Commentary on Political Economy

Tuesday 26 March 2024


Baltic leaders call on Europe to adopt cold war stance

Latvia and Estonia urge higher defence spending and possible conscription to deter Russia


European countries should do more to prepare for a possible armed confrontation with Russia by looking at everything from conscription and a special defence tax to greatly increasing military spending, two Baltic presidents say.

Latvia’s Edgars Rinkēvičs said Europe needed to return to “cold war era spending” levels and should discuss the return of compulsory military service to boost defence forces’ manpower.

“There is a need for serious discussion about conscription,” Rinkēvičs insisted.

Western officials have warned in recent months that Moscow might challenge the military alliance’s mutual defence clause with hybrid or military attacks on Estonia, Latvia or Lithuania, the Baltic states on Nato’s eastern flank, in the coming years, following Russia’s 2022 full-scale invasion of Ukraine.

Rinkēvičs acknowledged that military chiefs preferred to have fully professional forces and that compulsory service might prove unpopular. But armed forces across Europe faced recruitment difficulties and conscription would help build up more capable reserve forces to deter Russia, he added.

“Nobody wants to fight,” Rinkēvičs said. “The problem is, nobody wants to be invaded as well. And nobody wants to see Ukraine happening here.”

Estonian President Alar Karis said that a special tax to fund military purchases was worth considering, while Europe should aim to match US defence spending at a minimum; implying a more than doubling of current levels.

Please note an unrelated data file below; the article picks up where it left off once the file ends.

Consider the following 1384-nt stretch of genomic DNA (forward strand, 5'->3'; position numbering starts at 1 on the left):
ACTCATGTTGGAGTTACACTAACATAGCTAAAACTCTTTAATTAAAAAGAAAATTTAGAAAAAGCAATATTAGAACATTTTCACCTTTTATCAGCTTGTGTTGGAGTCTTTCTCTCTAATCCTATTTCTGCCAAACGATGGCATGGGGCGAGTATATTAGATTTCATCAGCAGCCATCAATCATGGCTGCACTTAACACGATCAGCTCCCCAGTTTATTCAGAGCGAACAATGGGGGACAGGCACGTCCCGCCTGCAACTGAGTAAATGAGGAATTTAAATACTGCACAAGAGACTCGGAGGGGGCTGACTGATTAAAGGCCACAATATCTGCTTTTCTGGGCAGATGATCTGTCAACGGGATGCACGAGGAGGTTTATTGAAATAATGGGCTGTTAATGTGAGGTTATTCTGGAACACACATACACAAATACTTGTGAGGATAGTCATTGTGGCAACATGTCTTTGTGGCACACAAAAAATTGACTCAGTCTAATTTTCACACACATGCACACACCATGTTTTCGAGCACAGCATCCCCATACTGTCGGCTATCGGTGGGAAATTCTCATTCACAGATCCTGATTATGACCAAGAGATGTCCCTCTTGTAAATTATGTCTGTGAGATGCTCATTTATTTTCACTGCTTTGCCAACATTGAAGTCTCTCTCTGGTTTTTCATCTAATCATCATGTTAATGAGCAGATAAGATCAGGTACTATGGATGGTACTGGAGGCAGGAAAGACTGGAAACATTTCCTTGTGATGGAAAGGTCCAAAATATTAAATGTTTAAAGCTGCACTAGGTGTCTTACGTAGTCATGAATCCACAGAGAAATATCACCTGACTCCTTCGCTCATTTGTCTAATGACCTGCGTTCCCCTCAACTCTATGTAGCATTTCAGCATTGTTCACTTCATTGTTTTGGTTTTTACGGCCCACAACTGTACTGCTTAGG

The three Baltic nations have rapidly boosted their own defence spending in recent years, after repeatedly warning the rest of the west about Russian aggression for the past two decades. All three countries spend more than the Nato target of 2 per cent of gross domestic product on defence and are aiming to reach 3 per cent.

Rinkēvičs said: “Here in this part of Europe and the world, we understand that we need to get to 3 per cent . . . For most Nato allies, we must be honest: we have to go back to the cold war-era spending. And that was for many more than 2 per cent.”

Karis pointed out that the US accounted for 68 per cent of all defence expenditure within Nato, spending $860bn last year versus $404bn for European members and Canada.

“We have to do something. At least have it 50:50 [between Europe and the US]. It would be better for us,” he said.

The Estonian government has floated the idea of a hypothecated “defence tax” fund an increase in military spending to 3 per cent of GDP, although it is unlikely to come into effect before 2026.

“It’s one way to directly put money to defence, and people understand where this money goes,” Karis explained.

He added that former US president Donald Trump was right to call for Europe to spend more. “It is our defence, and we should do it for ourselves,” he said.

Conscription is returning in Europe: Latvia restarted it last year and Lithuania and Sweden did so recently. Estonia, Finland and Norway have not stopped imposing compulsory military service since the cold war, while Denmark proposed last month to extend it to women along with men.

In the UK, General Patrick Sanders, chief of general staff, in January called for a “citizen army”, although the British government said there were no plans to bring back the draft.

Of Latvia’s own return to military service, Rinkēvičs said: “It was for two reasons: one, trying to train more people was really important as we entered this kind of geopolitical turbulence; two, there is a huge issue of demography in many of our countries.”

Baltic leaders have been strong proponents of tougher sanctions against Russia, but they are also facing scrutiny over their enforcement of EU-agreed trade curbs.

Exports from the three states to central Asian countries have drastically increased since the Ukraine war, amid suspicions the goods are in fact destined for Russia.

Rinkēvičs said more action was needed at an EU level to ban certain goods and enforce sanctions, rather than at a national level. “I would say that a more centralised EU supervisory mechanism would be very much welcome,” he added.

He also went on to point out that the bloc should consider imposing so-called secondary sanctions on third countries or their businesses that refused to comply with current EU bans on exports to Russia.

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